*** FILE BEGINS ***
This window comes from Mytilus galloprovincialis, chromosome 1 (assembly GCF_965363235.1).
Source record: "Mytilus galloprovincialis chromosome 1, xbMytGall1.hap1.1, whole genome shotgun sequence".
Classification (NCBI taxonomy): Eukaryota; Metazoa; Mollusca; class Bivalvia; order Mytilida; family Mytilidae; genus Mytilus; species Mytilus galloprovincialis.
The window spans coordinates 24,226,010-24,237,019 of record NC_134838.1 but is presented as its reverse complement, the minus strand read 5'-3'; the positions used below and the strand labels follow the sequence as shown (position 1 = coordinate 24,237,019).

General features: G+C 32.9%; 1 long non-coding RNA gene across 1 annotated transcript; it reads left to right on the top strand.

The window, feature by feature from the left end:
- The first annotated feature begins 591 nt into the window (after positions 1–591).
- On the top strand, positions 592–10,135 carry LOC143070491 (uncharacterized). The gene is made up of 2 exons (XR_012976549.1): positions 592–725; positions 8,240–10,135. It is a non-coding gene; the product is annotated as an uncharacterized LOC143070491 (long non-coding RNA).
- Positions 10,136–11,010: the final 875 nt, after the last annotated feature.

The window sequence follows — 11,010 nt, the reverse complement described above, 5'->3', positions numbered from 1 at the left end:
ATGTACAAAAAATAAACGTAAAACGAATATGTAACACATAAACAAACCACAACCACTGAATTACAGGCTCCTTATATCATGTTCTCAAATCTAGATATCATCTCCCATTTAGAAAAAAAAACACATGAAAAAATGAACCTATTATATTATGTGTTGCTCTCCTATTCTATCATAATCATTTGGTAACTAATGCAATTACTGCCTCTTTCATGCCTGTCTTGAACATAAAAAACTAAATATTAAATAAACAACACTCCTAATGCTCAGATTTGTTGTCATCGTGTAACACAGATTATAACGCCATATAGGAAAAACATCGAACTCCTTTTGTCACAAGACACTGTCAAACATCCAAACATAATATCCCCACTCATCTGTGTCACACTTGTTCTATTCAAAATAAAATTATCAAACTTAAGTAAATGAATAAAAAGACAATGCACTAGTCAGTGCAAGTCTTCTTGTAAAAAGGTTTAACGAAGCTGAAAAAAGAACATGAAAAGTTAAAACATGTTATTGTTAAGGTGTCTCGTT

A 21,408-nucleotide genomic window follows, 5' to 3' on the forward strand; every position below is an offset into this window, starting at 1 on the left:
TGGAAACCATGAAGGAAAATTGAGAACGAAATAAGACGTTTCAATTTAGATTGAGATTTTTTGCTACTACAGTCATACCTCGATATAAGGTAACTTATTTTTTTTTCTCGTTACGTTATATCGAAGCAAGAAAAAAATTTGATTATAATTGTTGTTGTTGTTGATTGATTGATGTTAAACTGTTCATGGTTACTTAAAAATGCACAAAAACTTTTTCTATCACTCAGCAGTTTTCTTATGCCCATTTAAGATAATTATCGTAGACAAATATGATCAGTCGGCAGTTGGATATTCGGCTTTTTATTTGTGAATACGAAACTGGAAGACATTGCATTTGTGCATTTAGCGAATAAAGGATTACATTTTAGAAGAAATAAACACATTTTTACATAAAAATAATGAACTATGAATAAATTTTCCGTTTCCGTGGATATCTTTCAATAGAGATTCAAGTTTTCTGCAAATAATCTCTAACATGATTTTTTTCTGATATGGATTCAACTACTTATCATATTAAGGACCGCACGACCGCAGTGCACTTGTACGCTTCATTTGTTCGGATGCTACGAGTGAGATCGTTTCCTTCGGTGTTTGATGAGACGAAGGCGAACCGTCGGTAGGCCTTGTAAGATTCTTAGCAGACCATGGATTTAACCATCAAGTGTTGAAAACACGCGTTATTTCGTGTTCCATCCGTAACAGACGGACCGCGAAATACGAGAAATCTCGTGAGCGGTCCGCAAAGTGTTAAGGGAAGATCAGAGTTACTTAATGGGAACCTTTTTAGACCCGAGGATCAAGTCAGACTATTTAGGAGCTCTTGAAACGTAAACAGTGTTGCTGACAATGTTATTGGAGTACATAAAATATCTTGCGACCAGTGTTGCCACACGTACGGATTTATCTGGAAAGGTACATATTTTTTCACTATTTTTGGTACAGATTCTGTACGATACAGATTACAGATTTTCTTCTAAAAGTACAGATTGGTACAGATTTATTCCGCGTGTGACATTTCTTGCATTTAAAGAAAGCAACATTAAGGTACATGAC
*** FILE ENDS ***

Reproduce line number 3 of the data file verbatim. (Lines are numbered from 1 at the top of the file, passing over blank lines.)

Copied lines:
Classification (NCBI taxonomy): Eukaryota; Metazoa; Mollusca; class Bivalvia; order Mytilida; family Mytilidae; genus Mytilus; species Mytilus galloprovincialis.